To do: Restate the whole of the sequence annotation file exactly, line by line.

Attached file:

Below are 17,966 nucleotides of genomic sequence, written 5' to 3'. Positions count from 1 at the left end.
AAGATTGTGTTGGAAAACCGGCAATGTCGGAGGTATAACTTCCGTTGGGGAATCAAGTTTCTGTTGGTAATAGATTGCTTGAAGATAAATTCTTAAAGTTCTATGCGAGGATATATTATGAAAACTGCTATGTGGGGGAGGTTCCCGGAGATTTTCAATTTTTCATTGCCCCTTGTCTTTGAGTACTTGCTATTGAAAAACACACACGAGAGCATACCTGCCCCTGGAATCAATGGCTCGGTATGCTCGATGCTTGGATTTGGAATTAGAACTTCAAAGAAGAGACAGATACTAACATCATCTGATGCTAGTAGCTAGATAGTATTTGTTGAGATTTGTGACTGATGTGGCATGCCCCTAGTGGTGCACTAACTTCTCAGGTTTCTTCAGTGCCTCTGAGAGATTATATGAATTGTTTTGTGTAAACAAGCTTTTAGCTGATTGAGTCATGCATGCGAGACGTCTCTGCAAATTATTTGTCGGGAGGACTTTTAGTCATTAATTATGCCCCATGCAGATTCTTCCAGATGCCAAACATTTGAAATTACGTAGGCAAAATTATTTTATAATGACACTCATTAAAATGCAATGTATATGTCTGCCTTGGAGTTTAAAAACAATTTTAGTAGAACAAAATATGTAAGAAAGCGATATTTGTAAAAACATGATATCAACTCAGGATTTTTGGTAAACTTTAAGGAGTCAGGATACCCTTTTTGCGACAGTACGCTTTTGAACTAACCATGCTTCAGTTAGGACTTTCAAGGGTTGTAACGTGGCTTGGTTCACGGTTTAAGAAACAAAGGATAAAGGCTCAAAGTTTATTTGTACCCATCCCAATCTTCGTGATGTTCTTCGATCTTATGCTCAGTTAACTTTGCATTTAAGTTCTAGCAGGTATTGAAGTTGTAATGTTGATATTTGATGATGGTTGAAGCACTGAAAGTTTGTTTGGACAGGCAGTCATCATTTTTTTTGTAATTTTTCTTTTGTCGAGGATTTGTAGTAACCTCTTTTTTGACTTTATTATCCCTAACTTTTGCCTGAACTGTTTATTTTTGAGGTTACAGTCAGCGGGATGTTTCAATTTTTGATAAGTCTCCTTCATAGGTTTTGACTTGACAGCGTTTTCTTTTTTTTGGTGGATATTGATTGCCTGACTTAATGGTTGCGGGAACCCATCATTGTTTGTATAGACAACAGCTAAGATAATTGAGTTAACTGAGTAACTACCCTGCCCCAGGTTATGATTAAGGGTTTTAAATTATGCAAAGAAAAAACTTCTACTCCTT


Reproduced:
Below are 17,966 nucleotides of genomic sequence, written 5' to 3'. Positions count from 1 at the left end.
AAGATTGTGTTGGAAAACCGGCAATGTCGGAGGTATAACTTCCGTTGGGGAATCAAGTTTCTGTTGGTAATAGATTGCTTGAAGATAAATTCTTAAAGTTCTATGCGAGGATATATTATGAAAACTGCTATGTGGGGGAGGTTCCCGGAGATTTTCAATTTTTCATTGCCCCTTGTCTTTGAGTACTTGCTATTGAAAAACACACACGAGAGCATACCTGCCCCTGGAATCAATGGCTCGGTATGCTCGATGCTTGGATTTGGAATTAGAACTTCAAAGAAGAGACAGATACTAACATCATCTGATGCTAGTAGCTAGATAGTATTTGTTGAGATTTGTGACTGATGTGGCATGCCCCTAGTGGTGCACTAACTTCTCAGGTTTCTTCAGTGCCTCTGAGAGATTATATGAATTGTTTTGTGTAAACAAGCTTTTAGCTGATTGAGTCATGCATGCGAGACGTCTCTGCAAATTATTTGTCGGGAGGACTTTTAGTCATTAATTATGCCCCATGCAGATTCTTCCAGATGCCAAACATTTGAAATTACGTAGGCAAAATTATTTTATAATGACACTCATTAAAATGCAATGTATATGTCTGCCTTGGAGTTTAAAAACAATTTTAGTAGAACAAAATATGTAAGAAAGCGATATTTGTAAAAACATGATATCAACTCAGGATTTTTGGTAAACTTTAAGGAGTCAGGATACCCTTTTTGCGACAGTACGCTTTTGAACTAACCATGCTTCAGTTAGGACTTTCAAGGGTTGTAACGTGGCTTGGTTCACGGTTTAAGAAACAAAGGATAAAGGCTCAAAGTTTATTTGTACCCATCCCAATCTTCGTGATGTTCTTCGATCTTATGCTCAGTTAACTTTGCATTTAAGTTCTAGCAGGTATTGAAGTTGTAATGTTGATATTTGATGATGGTTGAAGCACTGAAAGTTTGTTTGGACAGGCAGTCATCATTTTTTTTGTAATTTTTCTTTTGTCGAGGATTTGTAGTAACCTCTTTTTTGACTTTATTATCCCTAACTTTTGCCTGAACTGTTTATTTTTGAGGTTACAGTCAGCGGGATGTTTCAATTTTTGATAAGTCTCCTTCATAGGTTTTGACTTGACAGCGTTTTCTTTTTTTTGGTGGATATTGATTGCCTGACTTAATGGTTGCGGGAACCCATCATTGTTTGTATAGACAACAGCTAAGATAATTGAGTTAACTGAGTAACTACCCTGCCCCAGGTTATGATTAAGGGTTTTAAATTATGCAAAGAAAAAACTTCTACTCCTT